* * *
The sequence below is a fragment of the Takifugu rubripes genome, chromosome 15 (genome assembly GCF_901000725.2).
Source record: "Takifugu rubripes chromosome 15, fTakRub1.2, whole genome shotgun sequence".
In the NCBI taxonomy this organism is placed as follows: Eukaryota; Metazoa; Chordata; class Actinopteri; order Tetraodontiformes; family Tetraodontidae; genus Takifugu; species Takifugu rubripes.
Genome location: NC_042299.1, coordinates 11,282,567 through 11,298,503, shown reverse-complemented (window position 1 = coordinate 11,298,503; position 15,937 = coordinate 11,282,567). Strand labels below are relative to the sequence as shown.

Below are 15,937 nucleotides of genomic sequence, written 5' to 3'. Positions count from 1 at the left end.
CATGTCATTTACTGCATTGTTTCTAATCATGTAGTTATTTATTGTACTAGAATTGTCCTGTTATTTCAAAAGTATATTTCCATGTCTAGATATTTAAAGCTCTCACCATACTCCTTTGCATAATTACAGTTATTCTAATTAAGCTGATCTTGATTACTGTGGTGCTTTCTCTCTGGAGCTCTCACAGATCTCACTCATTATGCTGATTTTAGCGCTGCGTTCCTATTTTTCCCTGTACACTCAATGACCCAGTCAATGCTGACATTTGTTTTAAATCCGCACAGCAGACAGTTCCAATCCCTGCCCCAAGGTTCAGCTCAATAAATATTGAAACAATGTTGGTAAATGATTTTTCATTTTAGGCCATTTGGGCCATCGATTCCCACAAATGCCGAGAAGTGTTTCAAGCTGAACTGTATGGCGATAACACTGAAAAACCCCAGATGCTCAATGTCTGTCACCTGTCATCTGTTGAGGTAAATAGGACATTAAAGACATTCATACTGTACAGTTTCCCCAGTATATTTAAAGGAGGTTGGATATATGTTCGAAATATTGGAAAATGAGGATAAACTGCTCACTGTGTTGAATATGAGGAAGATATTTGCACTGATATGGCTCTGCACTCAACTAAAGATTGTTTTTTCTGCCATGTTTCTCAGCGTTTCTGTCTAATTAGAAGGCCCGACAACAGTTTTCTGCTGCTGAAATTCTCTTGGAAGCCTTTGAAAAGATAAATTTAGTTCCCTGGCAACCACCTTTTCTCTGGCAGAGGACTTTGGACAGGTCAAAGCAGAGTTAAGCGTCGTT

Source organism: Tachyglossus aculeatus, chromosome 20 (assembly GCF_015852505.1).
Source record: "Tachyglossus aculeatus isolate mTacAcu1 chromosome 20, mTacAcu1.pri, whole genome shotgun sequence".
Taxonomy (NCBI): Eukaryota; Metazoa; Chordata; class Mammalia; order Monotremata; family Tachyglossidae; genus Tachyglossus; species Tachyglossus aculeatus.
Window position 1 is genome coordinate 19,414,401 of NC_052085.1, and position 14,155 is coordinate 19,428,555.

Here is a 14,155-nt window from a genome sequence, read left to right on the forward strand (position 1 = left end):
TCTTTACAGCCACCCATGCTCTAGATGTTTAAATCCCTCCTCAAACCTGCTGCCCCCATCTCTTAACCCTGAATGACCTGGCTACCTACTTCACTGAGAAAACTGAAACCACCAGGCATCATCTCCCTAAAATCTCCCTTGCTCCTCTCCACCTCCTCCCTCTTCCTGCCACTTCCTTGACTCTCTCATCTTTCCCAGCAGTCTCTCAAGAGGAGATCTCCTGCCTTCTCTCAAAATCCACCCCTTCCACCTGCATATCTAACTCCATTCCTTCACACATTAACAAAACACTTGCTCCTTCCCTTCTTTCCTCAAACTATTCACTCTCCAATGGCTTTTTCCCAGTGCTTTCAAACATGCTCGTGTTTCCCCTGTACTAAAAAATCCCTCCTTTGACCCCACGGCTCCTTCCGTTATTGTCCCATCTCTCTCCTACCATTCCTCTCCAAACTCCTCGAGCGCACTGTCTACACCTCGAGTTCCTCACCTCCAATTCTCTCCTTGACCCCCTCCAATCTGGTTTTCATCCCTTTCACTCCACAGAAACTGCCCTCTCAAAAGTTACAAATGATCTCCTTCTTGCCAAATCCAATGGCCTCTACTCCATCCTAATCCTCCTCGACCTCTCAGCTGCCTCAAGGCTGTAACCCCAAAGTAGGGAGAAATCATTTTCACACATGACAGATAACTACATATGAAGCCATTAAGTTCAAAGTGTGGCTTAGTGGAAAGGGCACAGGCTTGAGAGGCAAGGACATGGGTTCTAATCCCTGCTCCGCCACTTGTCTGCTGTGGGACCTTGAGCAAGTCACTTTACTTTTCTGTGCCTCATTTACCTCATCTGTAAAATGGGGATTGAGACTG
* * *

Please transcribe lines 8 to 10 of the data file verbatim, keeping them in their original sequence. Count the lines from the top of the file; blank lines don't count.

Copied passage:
Source record: "Tachyglossus aculeatus isolate mTacAcu1 chromosome 20, mTacAcu1.pri, whole genome shotgun sequence".
Taxonomy (NCBI): Eukaryota; Metazoa; Chordata; class Mammalia; order Monotremata; family Tachyglossidae; genus Tachyglossus; species Tachyglossus aculeatus.
Window position 1 is genome coordinate 19,414,401 of NC_052085.1, and position 14,155 is coordinate 19,428,555.